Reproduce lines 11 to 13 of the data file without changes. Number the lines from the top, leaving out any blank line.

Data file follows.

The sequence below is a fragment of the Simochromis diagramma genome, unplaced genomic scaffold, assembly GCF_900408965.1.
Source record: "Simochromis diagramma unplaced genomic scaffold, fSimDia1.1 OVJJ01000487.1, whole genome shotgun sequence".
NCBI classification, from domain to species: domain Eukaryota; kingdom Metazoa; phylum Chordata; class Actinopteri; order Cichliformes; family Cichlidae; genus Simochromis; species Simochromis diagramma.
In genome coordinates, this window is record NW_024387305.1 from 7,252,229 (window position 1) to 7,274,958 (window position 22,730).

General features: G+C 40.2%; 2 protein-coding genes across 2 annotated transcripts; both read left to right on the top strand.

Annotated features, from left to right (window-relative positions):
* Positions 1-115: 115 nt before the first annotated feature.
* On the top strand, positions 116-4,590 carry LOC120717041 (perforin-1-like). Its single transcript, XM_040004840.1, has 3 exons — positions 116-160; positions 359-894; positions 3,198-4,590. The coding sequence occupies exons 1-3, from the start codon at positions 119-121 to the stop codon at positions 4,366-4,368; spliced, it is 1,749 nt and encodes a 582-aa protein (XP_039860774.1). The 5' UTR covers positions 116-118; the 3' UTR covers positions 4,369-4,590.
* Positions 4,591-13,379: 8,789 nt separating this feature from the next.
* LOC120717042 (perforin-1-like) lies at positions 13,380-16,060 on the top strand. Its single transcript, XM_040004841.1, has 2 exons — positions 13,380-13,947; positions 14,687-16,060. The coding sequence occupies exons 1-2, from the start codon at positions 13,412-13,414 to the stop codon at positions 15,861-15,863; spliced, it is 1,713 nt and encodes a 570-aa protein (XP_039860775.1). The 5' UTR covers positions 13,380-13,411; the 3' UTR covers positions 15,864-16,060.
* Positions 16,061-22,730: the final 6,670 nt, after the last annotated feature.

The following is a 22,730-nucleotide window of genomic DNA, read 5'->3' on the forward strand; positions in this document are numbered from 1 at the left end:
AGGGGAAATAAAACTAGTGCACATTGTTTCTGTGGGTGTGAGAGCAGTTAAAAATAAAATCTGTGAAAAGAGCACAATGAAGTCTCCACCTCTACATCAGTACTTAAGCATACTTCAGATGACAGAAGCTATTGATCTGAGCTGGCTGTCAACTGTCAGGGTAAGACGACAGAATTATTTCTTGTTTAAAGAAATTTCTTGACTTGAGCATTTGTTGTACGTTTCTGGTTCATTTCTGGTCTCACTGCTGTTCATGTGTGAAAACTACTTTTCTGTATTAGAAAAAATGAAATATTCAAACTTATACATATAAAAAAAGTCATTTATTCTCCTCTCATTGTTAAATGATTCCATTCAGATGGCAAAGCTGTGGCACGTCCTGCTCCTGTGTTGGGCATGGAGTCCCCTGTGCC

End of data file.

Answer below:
* Positions 16,061-22,730: the final 6,670 nt, after the last annotated feature.

The following is a 22,730-nucleotide window of genomic DNA, read 5'->3' on the forward strand; positions in this document are numbered from 1 at the left end:
AGGGGAAATAAAACTAGTGCACATTGTTTCTGTGGGTGTGAGAGCAGTTAAAAATAAAATCTGTGAAAAGAGCACAATGAAGTCTCCACCTCTACATCAGTACTTAAGCATACTTCAGATGACAGAAGCTATTGATCTGAGCTGGCTGTCAACTGTCAGGGTAAGACGACAGAATTATTTCTTGTTTAAAGAAATTTCTTGACTTGAGCATTTGTTGTACGTTTCTGGTTCATTTCTGGTCTCACTGCTGTTCATGTGTGAAAACTACTTTTCTGTATTAGAAAAAATGAAATATTCAAACTTATACATATAAAAAAAGTCATTTATTCTCCTCTCATTGTTAAATGATTCCATTCAGATGGCAAAGCTGTGGCACGTCCTGCTCCTGTGTTGGGCATGGAGTCCCCTGTGCC